Tuesday, 23 June 2009

(design.inspiration) amy cunningham







You may recognise Amy Cunningham from one of the house features of this month's real living magazine. Or from a feature in Belle magazine, which called her a "shining star". Or read about her in the Sydney Morning Herald when she was selected as part of the Springboard mentor program. So after interviewing about her home decoration project, I was interested to know more about her business Zema Designs too.

Which five words best describe you? Passionate, caring, creative, playful and positive.
What was your first job and what path have you taken since then? My first job was in a shoe store when I was only just 15, selling fancy ladies shoes. I loved fashion and felt very grown up working there! From there I worked in a newsagent, in my parent’s real estate agency whilst at university and then a furniture manufacturer and onto corporate interior design until I recently started to concentrate completely on my own design business.
What's your proudest achievement? Seeing my products come to life, from images in my head to drawings to the final product. It is an amazing feeling to see my ideas come to fruition. Having my pieces shown in public and recognised for the first time fresh out of university, through object gallery, Bombay Sapphire and workshopped exhibition. The public reaction from this first exposure made me realise I could do what I loved for a living. It was an amazing feeling knowing that my designs were going to be used in people’s homes!
Who inspires you? Many people inspire me in my life and industry. At the moment a lot of my inspiration and drive comes from the memory of my Great Aunt Sue, who was hugely important person in my life. She was an amazing independent woman who was before her time. I am currently sketching out a new design inspired by her.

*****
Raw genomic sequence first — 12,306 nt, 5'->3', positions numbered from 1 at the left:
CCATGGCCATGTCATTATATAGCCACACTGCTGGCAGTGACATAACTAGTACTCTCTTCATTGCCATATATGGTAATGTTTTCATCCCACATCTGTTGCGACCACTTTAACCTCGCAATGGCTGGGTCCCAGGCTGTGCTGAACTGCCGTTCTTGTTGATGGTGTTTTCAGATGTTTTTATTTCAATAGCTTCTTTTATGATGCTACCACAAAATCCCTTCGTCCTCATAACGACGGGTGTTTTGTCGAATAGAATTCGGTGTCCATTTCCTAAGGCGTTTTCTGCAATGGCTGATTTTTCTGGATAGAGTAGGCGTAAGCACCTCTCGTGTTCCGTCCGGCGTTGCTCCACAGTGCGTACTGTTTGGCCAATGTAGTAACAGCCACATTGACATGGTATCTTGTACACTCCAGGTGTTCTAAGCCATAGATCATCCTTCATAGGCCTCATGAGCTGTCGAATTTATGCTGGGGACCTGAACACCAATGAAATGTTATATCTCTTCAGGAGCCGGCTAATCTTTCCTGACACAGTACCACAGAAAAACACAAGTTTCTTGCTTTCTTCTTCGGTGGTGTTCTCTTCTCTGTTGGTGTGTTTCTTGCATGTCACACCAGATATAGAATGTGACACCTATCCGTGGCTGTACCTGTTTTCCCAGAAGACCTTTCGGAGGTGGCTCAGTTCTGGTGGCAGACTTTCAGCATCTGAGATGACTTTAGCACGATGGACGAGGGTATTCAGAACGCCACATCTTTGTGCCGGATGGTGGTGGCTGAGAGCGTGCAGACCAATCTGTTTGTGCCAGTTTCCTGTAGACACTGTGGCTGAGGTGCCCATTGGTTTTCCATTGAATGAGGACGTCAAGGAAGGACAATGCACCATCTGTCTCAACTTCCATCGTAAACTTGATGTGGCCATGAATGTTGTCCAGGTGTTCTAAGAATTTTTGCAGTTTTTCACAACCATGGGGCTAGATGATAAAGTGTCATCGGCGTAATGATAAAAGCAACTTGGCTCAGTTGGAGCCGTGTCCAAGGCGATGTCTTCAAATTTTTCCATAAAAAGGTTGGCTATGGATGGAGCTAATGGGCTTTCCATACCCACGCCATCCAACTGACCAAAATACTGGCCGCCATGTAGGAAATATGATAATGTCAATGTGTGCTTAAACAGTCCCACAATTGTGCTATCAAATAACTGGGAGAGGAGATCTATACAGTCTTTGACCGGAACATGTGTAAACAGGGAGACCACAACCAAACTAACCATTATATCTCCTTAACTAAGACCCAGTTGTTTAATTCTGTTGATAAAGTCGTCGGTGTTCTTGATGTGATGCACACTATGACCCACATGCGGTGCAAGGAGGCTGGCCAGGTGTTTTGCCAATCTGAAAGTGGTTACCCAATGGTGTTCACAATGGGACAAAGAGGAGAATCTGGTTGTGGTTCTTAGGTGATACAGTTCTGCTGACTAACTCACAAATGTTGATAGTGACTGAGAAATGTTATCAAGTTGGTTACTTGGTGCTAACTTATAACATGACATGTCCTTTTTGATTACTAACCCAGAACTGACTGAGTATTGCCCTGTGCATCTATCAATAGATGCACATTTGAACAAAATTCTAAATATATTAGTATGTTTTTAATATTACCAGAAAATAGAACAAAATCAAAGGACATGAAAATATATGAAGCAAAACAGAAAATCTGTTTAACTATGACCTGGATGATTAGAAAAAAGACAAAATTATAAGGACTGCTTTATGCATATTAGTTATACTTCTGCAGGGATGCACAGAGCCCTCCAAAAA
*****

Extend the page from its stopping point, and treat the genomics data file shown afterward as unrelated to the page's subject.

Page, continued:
What are you passionate about? I am passionate about producing products and spaces with longevity in both aesthetic and function. I hate to think of all the waste produced by the fashion nature of interiors, and aim not to contribute to this by creating simple classic yet innovative designs. My feeling is if a person connects with an object, and if that object can adapt with them and their space it will be retained for a long period of time.
What's the best lesson you've learnt? My Grandfather Ray always said, “If a job is worth doing, it is worth doing well.” This has been carried on by my father as well and is really at the core of everything I do. When I set out to achieve something I put my heart and soul into it and try to stay true to these words in all areas of my life.
Which person, living or dead, would you most like to meet? Eileen Gray, an incredibly talented designer of the 1920s and 30s. She was so before her time! Her pieces are still stunning and relevant today. I would have loved to have seen how her creative process worked.
What's next? Next is the launch of my re-vamped business in the middle of this year through the aid of the Springboard mentor program. I will be launching a new branding and marketing look as well as my Hat Stand ready for production and the market. I am working a new lighting series that will be created out of the scrap add off cuts from my manufacturer's factory. So keep an eye out on the Zema Designs website to see what’s new.
What are you reading? I am reading A New Earth by Eckhart Tolle. It is really opening my eyes up and making me look at life with a different perspective. I am also reading The Lieutenant by Kate Grenville. It’s a beautiful book describing the experiences of an Astronomer's first experience of Sydney after arriving as part of the First Fleet in 1788.

Images courtesy of Amy Cunningham

4 comments:

Beach Vintage said...

Look forward to seeing her new marketing look. Fabulous ideas.

TERI REES WANG said...

Each piece layered and layering into each other one, and then another.
Functional art at it's current best.

Thank you for the introduction.

Natalie Walton said...

Beach Vintage, yes, she's definitely one to watch out for. Love the chairs!

Natalie Walton said...

Teri - I don't know if you've seen the article in real living but she's very much committed to creating functional pieces that last. A philosophy I'm passionate about.

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